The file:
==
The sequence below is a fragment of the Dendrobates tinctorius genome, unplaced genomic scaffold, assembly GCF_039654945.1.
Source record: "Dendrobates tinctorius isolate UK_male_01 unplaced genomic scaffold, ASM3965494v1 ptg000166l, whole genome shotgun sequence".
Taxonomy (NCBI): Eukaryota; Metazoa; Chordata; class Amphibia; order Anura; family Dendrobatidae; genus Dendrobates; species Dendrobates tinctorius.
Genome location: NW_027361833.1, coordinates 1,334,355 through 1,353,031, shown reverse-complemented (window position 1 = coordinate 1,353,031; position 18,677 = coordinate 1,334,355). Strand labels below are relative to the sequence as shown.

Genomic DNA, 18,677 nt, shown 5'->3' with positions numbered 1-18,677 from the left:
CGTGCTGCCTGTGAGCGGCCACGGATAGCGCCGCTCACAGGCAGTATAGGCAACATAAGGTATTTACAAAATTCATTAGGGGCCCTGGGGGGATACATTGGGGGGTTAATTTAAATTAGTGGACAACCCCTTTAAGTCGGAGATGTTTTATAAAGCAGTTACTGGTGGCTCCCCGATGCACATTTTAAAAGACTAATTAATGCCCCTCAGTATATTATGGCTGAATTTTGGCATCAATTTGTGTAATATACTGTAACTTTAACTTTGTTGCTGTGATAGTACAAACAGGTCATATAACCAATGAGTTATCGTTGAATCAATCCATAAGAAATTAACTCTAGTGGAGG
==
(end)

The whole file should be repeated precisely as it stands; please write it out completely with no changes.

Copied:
The sequence below is a fragment of the Dendrobates tinctorius genome, unplaced genomic scaffold, assembly GCF_039654945.1.
Source record: "Dendrobates tinctorius isolate UK_male_01 unplaced genomic scaffold, ASM3965494v1 ptg000166l, whole genome shotgun sequence".
Taxonomy (NCBI): Eukaryota; Metazoa; Chordata; class Amphibia; order Anura; family Dendrobatidae; genus Dendrobates; species Dendrobates tinctorius.
Genome location: NW_027361833.1, coordinates 1,334,355 through 1,353,031, shown reverse-complemented (window position 1 = coordinate 1,353,031; position 18,677 = coordinate 1,334,355). Strand labels below are relative to the sequence as shown.

Genomic DNA, 18,677 nt, shown 5'->3' with positions numbered 1-18,677 from the left:
CGTGCTGCCTGTGAGCGGCCACGGATAGCGCCGCTCACAGGCAGTATAGGCAACATAAGGTATTTACAAAATTCATTAGGGGCCCTGGGGGGATACATTGGGGGGTTAATTTAAATTAGTGGACAACCCCTTTAAGTCGGAGATGTTTTATAAAGCAGTTACTGGTGGCTCCCCGATGCACATTTTAAAAGACTAATTAATGCCCCTCAGTATATTATGGCTGAATTTTGGCATCAATTTGTGTAATATACTGTAACTTTAACTTTGTTGCTGTGATAGTACAAACAGGTCATATAACCAATGAGTTATCGTTGAATCAATCCATAAGAAATTAACTCTAGTGGAGG